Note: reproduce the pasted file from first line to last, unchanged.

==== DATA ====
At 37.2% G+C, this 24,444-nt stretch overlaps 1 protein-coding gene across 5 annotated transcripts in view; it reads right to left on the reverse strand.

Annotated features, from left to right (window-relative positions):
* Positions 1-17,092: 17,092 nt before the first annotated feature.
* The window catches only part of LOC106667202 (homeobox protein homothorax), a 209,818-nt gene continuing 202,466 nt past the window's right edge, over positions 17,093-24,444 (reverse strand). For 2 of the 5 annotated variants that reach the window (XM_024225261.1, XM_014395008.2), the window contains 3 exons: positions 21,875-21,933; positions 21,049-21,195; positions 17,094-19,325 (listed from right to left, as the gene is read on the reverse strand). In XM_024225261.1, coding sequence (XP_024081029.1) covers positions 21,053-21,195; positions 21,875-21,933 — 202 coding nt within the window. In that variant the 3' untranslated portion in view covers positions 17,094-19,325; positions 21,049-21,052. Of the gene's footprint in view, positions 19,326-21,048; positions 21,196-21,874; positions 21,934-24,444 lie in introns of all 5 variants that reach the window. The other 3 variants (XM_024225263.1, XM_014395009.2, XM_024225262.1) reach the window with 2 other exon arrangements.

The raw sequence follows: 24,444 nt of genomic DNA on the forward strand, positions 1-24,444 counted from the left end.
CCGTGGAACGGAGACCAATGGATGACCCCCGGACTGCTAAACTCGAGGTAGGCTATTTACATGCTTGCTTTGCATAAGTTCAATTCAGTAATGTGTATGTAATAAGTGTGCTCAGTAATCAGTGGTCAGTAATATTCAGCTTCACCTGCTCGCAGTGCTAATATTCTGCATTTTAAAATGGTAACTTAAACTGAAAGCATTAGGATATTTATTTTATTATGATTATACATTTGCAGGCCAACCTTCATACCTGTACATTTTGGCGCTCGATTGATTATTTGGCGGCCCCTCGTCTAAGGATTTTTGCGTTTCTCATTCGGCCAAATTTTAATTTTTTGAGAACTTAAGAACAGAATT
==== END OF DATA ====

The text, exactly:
At 37.2% G+C, this 24,444-nt stretch overlaps 1 protein-coding gene across 5 annotated transcripts in view; it reads right to left on the reverse strand.

Annotated features, from left to right (window-relative positions):
* Positions 1-17,092: 17,092 nt before the first annotated feature.
* The window catches only part of LOC106667202 (homeobox protein homothorax), a 209,818-nt gene continuing 202,466 nt past the window's right edge, over positions 17,093-24,444 (reverse strand). For 2 of the 5 annotated variants that reach the window (XM_024225261.1, XM_014395008.2), the window contains 3 exons: positions 21,875-21,933; positions 21,049-21,195; positions 17,094-19,325 (listed from right to left, as the gene is read on the reverse strand). In XM_024225261.1, coding sequence (XP_024081029.1) covers positions 21,053-21,195; positions 21,875-21,933 — 202 coding nt within the window. In that variant the 3' untranslated portion in view covers positions 17,094-19,325; positions 21,049-21,052. Of the gene's footprint in view, positions 19,326-21,048; positions 21,196-21,874; positions 21,934-24,444 lie in introns of all 5 variants that reach the window. The other 3 variants (XM_024225263.1, XM_014395009.2, XM_024225262.1) reach the window with 2 other exon arrangements.

The raw sequence follows: 24,444 nt of genomic DNA on the forward strand, positions 1-24,444 counted from the left end.
CCGTGGAACGGAGACCAATGGATGACCCCCGGACTGCTAAACTCGAGGTAGGCTATTTACATGCTTGCTTTGCATAAGTTCAATTCAGTAATGTGTATGTAATAAGTGTGCTCAGTAATCAGTGGTCAGTAATATTCAGCTTCACCTGCTCGCAGTGCTAATATTCTGCATTTTAAAATGGTAACTTAAACTGAAAGCATTAGGATATTTATTTTATTATGATTATACATTTGCAGGCCAACCTTCATACCTGTACATTTTGGCGCTCGATTGATTATTTGGCGGCCCCTCGTCTAAGGATTTTTGCGTTTCTCATTCGGCCAAATTTTAATTTTTTGAGAACTTAAGAACAGAATT